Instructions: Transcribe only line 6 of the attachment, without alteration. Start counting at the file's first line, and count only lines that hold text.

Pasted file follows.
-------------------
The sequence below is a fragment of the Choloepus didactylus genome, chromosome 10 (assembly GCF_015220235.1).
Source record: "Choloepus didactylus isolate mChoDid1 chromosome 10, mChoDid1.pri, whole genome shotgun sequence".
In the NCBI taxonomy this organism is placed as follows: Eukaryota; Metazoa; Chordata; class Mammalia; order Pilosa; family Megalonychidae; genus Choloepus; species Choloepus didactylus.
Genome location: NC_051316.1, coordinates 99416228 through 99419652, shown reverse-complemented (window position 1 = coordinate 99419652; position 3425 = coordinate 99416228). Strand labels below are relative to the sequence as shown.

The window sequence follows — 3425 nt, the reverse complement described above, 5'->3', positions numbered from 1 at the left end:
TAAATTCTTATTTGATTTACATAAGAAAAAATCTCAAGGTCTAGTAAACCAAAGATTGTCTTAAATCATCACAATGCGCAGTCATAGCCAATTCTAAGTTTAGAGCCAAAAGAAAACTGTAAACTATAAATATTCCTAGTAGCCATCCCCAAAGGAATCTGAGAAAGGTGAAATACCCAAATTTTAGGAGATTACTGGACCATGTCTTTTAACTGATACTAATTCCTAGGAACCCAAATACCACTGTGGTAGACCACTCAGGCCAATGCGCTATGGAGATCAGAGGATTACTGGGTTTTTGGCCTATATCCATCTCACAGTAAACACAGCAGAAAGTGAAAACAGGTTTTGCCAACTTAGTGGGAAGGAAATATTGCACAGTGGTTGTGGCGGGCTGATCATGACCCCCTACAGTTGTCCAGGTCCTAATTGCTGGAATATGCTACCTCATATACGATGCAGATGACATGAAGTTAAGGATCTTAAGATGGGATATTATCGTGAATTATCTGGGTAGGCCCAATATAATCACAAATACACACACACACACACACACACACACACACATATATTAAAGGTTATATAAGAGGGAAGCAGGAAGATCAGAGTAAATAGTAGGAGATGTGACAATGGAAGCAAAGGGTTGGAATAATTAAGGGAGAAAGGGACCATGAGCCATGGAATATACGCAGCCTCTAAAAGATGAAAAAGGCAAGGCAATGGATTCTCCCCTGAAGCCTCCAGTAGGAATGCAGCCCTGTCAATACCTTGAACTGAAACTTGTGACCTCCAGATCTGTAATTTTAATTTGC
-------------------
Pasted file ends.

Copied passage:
TAAATTCTTATTTGATTTACATAAGAAAAAATCTCAAGGTCTAGTAAACCAAAGATTGTCTTAAATCATCACAATGCGCAGTCATAGCCAATTCTAAGTTTAGAGCCAAAAGAAAACTGTAAACTATAAATATTCCTAGTAGCCATCCCCAAAGGAATCTGAGAAAGGTGAAATACCCAAATTTTAGGAGATTACTGGACCATGTCTTTTAACTGATACTAATTCCTAGGAACCCAAATACCACTGTGGTAGACCACTCAGGCCAATGCGCTATGGAGATCAGAGGATTACTGGGTTTTTGGCCTATATCCATCTCACAGTAAACACAGCAGAAAGTGAAAACAGGTTTTGCCAACTTAGTGGGAAGGAAATATTGCACAGTGGTTGTGGCGGGCTGATCATGACCCCCTACAGTTGTCCAGGTCCTAATTGCTGGAATATGCTACCTCATATACGATGCAGATGACATGAAGTTAAGGATCTTAAGATGGGATATTATCGTGAATTATCTGGGTAGGCCCAATATAATCACAAATACACACACACACACACACACACACACACACATATATTAAAGGTTATATAAGAGGGAAGCAGGAAGATCAGAGTAAATAGTAGGAGATGTGACAATGGAAGCAAAGGGTTGGAATAATTAAGGGAGAAAGGGACCATGAGCCATGGAATATACGCAGCCTCTAAAAGATGAAAAAGGCAAGGCAATGGATTCTCCCCTGAAGCCTCCAGTAGGAATGCAGCCCTGTCAATACCTTGAACTGAAACTTGTGACCTCCAGATCTGTAATTTTAATTTGC